Humility. Is there anyone who has not noticed Francis' humility? His first public gesture as Pope was not to bless the vast crowd in St. Peter's Square but to request the crowd's blessing. A few days later, he turned down the traditional papal digs in the grand Apostolic Palace in favor of a modest suite at a Vatican guesthouse.

Just this week, a photo taken of members of the Vatican staff on their annual retreat showed the Pope seated in their midst, along with the other bishops and cardinals, as just another person on retreat.

Pope Francis sits among bishops and cardinals at their recent annual retreat, as one of many.
Pope Francis sits among bishops and cardinals at their recent annual retreat, as one of many.

Humility of course is a Christian virtue, but it is also something that St. Ignatius Loyola, the 16th-century founder of the Jesuits, specifically asked Jesuit priests and brothers to embrace. There are three kinds of humility, St. Ignatius said. The first is exemplified by the person who does nothing immoral. The second is the one who, when faced with honor or dishonor, is "indifferent." The third is the person who chooses the humbler path, to be more like Jesus. Pope Francis exemplifies this "Third Degree of Humility."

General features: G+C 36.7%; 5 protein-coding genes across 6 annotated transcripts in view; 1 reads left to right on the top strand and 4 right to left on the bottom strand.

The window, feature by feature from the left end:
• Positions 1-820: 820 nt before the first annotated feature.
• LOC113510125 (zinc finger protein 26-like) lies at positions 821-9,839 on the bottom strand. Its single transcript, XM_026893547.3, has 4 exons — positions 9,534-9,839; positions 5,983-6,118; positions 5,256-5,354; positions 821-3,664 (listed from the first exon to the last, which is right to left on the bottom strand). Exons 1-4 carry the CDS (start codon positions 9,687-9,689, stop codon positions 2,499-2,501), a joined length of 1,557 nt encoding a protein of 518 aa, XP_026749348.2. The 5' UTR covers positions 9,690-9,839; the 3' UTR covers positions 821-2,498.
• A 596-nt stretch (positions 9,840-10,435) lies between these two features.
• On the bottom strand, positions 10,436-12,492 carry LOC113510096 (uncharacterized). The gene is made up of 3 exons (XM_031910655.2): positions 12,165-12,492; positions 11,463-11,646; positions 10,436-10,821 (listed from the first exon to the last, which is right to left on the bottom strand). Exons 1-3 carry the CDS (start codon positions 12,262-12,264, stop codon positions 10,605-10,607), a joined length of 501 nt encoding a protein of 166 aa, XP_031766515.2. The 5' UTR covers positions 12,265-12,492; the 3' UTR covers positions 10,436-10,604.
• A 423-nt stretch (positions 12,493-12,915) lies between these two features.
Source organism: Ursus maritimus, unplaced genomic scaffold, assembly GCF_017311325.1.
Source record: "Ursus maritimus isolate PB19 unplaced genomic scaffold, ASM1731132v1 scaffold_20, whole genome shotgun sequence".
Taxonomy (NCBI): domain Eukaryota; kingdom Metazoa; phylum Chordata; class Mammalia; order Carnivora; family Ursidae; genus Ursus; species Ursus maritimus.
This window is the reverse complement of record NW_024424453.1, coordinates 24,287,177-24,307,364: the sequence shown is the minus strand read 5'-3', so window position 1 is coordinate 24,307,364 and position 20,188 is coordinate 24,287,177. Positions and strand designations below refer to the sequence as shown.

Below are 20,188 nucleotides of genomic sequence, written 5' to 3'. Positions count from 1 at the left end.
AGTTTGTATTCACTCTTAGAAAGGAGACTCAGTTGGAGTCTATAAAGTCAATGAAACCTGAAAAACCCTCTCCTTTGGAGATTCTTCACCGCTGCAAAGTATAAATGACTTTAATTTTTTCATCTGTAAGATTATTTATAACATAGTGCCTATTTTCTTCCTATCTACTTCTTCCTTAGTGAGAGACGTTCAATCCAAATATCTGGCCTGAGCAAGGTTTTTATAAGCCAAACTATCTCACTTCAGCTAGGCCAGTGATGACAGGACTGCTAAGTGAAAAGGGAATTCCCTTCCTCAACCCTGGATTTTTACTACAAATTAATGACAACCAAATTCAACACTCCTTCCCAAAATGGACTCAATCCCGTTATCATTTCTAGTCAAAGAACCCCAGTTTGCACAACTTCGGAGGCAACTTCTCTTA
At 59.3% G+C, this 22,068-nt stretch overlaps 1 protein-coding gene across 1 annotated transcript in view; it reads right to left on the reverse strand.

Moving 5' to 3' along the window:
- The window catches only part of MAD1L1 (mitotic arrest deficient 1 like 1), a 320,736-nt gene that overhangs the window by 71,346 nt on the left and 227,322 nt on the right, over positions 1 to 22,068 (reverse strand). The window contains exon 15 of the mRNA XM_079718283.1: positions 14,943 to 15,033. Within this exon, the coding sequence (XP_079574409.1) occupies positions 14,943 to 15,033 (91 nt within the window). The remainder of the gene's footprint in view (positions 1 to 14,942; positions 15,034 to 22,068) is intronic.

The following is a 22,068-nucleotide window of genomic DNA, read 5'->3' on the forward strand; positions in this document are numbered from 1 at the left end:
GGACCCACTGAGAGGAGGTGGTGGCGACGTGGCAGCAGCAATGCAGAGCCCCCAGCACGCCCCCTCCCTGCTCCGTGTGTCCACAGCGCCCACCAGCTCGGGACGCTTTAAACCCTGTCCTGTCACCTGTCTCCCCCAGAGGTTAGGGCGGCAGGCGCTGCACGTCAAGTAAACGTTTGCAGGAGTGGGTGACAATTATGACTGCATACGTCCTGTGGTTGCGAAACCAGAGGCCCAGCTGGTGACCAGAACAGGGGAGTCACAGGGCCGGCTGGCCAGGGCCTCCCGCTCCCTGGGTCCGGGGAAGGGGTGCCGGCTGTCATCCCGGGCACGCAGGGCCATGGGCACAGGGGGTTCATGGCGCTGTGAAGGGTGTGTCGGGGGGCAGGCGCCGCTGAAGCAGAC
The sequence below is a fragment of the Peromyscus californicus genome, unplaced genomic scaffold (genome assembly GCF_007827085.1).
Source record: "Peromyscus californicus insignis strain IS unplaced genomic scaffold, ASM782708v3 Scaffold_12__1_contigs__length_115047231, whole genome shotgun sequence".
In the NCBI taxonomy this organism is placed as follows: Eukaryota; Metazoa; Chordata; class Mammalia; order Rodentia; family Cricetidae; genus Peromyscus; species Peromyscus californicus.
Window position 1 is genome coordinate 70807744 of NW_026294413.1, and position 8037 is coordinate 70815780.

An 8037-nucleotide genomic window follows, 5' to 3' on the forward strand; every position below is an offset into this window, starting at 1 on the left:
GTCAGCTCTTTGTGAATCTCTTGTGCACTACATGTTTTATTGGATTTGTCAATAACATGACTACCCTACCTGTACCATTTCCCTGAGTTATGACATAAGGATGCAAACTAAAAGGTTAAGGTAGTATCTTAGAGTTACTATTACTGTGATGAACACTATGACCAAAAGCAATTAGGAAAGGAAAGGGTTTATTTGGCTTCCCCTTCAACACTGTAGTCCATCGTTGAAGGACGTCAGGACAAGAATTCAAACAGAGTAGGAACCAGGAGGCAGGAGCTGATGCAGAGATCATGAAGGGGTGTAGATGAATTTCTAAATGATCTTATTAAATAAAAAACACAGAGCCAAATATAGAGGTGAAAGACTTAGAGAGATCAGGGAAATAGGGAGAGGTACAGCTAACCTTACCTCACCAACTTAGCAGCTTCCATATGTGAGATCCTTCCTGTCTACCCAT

How to really measure the 'Francis effect'

Poverty. Francis is the first Jesuit Pope and the first from a religious order since 1831. That means he is the first Pope to have lived under a "vow of poverty" since the mid-19th century. All priests are supposed to live simply, but members of religious orders take a specific vow of poverty. "Almighty and eternal God ..." begins the Jesuit vows: In other words, members of religious orders make a promise to God to live simply.

Thus, for most of his adult life -- until he became a bishop and was released from that vow -- Jorge Mario Bergoglio owned nothing of his own. As all members of religious orders, he had to live on a strict budget. He had to turn into his community anything he earned and any gifts. He had to ask for cash for large purchases, such as a suit. This accustomed Bergoglio to a simple life, which many find one of his most appealing aspects. It also heightened his compassion for people who live not in voluntary poverty, as he did, but involuntary poverty, as the poor and marginalized do.